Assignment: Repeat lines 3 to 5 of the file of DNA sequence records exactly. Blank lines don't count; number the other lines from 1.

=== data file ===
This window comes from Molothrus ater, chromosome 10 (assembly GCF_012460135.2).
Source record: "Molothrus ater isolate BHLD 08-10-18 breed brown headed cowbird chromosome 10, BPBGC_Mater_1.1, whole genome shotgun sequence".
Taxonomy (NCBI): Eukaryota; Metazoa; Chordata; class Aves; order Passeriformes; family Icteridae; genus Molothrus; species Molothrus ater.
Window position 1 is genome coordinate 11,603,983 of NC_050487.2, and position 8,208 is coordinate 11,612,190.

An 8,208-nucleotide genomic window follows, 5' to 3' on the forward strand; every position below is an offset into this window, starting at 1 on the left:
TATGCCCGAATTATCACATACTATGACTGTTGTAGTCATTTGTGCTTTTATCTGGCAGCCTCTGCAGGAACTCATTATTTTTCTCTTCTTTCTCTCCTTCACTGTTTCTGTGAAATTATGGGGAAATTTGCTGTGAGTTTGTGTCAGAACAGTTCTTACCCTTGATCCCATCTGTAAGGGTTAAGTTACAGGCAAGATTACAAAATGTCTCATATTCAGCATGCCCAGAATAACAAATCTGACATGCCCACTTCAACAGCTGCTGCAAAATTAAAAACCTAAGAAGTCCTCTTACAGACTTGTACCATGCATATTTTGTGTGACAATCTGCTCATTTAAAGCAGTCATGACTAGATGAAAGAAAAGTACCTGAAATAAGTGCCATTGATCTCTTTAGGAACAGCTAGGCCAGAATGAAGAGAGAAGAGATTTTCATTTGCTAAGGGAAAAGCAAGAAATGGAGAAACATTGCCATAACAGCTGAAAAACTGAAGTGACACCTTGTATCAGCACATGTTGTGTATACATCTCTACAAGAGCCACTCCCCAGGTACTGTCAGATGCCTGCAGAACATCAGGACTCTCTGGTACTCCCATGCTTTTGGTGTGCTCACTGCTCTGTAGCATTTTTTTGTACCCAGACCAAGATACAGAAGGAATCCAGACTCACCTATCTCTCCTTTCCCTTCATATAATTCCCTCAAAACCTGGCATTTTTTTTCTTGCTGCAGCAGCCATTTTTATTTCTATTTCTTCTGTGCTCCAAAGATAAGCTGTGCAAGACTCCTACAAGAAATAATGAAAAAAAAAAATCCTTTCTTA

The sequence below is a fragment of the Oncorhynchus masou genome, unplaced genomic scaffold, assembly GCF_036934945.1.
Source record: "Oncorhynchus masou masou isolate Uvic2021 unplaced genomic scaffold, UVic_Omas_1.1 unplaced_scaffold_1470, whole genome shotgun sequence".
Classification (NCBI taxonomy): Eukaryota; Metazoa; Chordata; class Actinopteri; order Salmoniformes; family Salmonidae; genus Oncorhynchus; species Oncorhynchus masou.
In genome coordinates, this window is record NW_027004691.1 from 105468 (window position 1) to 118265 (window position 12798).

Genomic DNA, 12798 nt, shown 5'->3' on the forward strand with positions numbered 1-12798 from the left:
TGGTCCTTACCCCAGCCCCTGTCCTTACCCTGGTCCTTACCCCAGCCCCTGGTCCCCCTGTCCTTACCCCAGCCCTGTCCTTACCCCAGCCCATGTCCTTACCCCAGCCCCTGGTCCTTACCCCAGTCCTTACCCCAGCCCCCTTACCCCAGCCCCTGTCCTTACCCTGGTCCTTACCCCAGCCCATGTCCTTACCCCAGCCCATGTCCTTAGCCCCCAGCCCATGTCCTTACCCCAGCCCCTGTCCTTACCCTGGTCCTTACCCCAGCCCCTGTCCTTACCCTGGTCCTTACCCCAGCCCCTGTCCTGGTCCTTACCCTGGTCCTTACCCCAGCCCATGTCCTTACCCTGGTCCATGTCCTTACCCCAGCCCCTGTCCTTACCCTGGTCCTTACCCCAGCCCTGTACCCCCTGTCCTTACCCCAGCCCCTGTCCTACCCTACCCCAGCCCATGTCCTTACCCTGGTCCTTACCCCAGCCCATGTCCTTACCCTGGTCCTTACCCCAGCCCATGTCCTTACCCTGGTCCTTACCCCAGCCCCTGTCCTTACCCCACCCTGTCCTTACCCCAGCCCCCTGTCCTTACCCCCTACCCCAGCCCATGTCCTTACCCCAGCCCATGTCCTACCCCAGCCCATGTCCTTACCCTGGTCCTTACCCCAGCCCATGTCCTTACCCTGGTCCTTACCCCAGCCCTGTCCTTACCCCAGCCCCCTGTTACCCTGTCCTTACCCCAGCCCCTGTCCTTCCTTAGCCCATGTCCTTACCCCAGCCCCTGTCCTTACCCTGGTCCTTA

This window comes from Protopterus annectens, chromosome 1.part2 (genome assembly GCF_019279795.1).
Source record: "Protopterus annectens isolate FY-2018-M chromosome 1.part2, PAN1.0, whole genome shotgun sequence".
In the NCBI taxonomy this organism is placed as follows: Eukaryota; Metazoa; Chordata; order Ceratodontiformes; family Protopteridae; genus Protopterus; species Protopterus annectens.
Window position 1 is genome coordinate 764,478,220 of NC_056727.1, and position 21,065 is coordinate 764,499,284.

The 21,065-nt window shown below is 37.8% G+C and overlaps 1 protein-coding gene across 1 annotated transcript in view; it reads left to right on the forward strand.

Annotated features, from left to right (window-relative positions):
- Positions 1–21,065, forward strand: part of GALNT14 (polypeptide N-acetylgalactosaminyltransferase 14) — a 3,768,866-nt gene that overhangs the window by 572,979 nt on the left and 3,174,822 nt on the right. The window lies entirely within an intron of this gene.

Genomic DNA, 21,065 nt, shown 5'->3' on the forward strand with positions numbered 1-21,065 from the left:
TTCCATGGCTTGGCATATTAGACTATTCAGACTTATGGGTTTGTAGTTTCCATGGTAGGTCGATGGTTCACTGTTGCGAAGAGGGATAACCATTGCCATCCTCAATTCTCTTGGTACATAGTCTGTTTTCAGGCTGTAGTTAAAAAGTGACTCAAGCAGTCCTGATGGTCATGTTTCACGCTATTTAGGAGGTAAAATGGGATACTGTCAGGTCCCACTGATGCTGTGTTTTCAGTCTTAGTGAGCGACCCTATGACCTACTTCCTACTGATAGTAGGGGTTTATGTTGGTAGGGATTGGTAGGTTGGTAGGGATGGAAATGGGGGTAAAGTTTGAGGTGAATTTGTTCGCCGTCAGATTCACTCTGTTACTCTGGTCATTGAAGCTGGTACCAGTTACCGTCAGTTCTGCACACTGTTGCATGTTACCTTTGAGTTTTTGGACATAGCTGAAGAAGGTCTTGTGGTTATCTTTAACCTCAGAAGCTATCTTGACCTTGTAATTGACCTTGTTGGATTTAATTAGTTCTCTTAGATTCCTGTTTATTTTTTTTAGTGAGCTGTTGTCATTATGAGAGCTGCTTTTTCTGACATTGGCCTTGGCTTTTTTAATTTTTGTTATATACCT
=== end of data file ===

Taxonomy (NCBI): Eukaryota; Metazoa; Chordata; class Aves; order Passeriformes; family Icteridae; genus Molothrus; species Molothrus ater.
Window position 1 is genome coordinate 11,603,983 of NC_050487.2, and position 8,208 is coordinate 11,612,190.

An 8,208-nucleotide genomic window follows, 5' to 3' on the forward strand; every position below is an offset into this window, starting at 1 on the left: